The day I walked my freshman daughter through the halls of her new school, mapping out the course she would need to navigate on her first day of class it brought back a lot of memories: school colors sprinkled everywhere, rows of lockers, the smell of freshly polished floors, and the “I can’t wait to get out of here” feeling. Well, actually I didn’t have that feeling walking with my daughter, but I sure did in high school! So imagine my surprise when I, being of sound mind and body, voluntarily signed up for four more years in college.

I have never really been a big fan of school. More precisely, as a kid, I was not a big fan of school. My grades were good enough, but I did not really put much into it my classes other than what was minimally required. That is until I learned to change my focus from the goal of a diploma or degree – to growth as the goal. One thing I have learned is that if you focus on goals, you may hit the goal or get the diploma – but that doesn’t guarantee growth. But if you focus on growth, you will grow and hit goals.

Early in my professional career, I began to get intentional about my growth, not as a project but as a process. I read books, listened to tapes and attended workshops, not for a grade but for my personal growth. I also become more deliberate about the people I surrounded myself with, not to look good but to learn more. Whatever growth and successes I enjoy today have not come in a day, rather they develop daily through strategic choices I make to invest in myself.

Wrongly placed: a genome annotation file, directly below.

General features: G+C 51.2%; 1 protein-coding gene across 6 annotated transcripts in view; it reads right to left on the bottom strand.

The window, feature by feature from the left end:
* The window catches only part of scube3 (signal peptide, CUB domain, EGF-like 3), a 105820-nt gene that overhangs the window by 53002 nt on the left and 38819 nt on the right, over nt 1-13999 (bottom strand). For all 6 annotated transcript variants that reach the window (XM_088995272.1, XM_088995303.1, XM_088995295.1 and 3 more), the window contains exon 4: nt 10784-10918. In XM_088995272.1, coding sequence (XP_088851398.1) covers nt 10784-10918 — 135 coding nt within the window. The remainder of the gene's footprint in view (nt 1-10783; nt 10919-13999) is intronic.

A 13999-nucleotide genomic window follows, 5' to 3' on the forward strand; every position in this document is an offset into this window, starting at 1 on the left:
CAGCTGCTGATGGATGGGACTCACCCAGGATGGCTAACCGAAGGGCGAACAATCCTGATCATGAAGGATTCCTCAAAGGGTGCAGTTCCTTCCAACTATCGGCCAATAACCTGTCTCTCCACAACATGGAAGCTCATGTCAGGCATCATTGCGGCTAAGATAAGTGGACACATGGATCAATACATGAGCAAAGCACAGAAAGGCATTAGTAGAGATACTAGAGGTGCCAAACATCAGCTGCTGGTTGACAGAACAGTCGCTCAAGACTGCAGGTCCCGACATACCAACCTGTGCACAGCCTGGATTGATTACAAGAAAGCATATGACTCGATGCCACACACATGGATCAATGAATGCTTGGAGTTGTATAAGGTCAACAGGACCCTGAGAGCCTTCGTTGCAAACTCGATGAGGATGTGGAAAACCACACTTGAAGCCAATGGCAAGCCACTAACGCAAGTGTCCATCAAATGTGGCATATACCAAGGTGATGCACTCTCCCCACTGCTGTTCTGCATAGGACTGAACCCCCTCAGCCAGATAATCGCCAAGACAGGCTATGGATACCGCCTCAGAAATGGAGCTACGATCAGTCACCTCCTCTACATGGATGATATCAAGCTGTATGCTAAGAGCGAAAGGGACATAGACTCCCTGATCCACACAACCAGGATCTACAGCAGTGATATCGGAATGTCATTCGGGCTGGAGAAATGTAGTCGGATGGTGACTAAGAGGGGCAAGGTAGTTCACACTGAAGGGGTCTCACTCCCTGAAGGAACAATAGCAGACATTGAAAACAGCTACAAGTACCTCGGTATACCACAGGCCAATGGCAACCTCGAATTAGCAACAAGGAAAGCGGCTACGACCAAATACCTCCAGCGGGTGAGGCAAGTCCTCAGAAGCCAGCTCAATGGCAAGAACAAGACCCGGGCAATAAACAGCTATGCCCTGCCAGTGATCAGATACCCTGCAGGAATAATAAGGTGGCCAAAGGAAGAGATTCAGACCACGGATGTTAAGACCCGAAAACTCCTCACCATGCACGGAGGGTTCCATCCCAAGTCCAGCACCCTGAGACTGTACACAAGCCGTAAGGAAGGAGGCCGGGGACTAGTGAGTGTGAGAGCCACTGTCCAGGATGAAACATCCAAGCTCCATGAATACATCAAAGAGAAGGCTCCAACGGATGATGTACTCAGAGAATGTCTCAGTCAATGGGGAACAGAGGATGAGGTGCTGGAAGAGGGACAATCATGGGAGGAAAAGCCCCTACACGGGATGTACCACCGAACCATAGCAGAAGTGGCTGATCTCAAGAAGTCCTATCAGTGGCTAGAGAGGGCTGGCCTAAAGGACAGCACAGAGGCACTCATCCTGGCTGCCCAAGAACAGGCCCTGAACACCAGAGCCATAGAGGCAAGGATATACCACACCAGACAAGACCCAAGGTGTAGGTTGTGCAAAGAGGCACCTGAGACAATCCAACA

John C. Maxwell in his book, The 15 Invaluable Laws of Growth, notes the importance of shifting from being goal-focused to being growth-focused. He further explains that growth does not occur accidentally stating, “If you want to reach your potential and become the person you were created to be, you must do much more than just experience life and hope that you learn what you need along the way.”

In my work with local leaders in various organizations, a central priority is to build a cultural climate of transformational leadership. Foundational to that commitment is the core belief that transformation begins in you. When you grow, your team can grow. When your team grows, your organization can grow. That is why I am committed to designing and developing plans to help business leaders become intentional in their growth.

Jim Rohn said, “You cannot change your destination overnight, but you can change your direction overnight.” You won’t get unstuck by accident. You won’t grow automatically. Maybe it is time for you to stop living by default and start living by design. Transformational leadership starts with intentional living.

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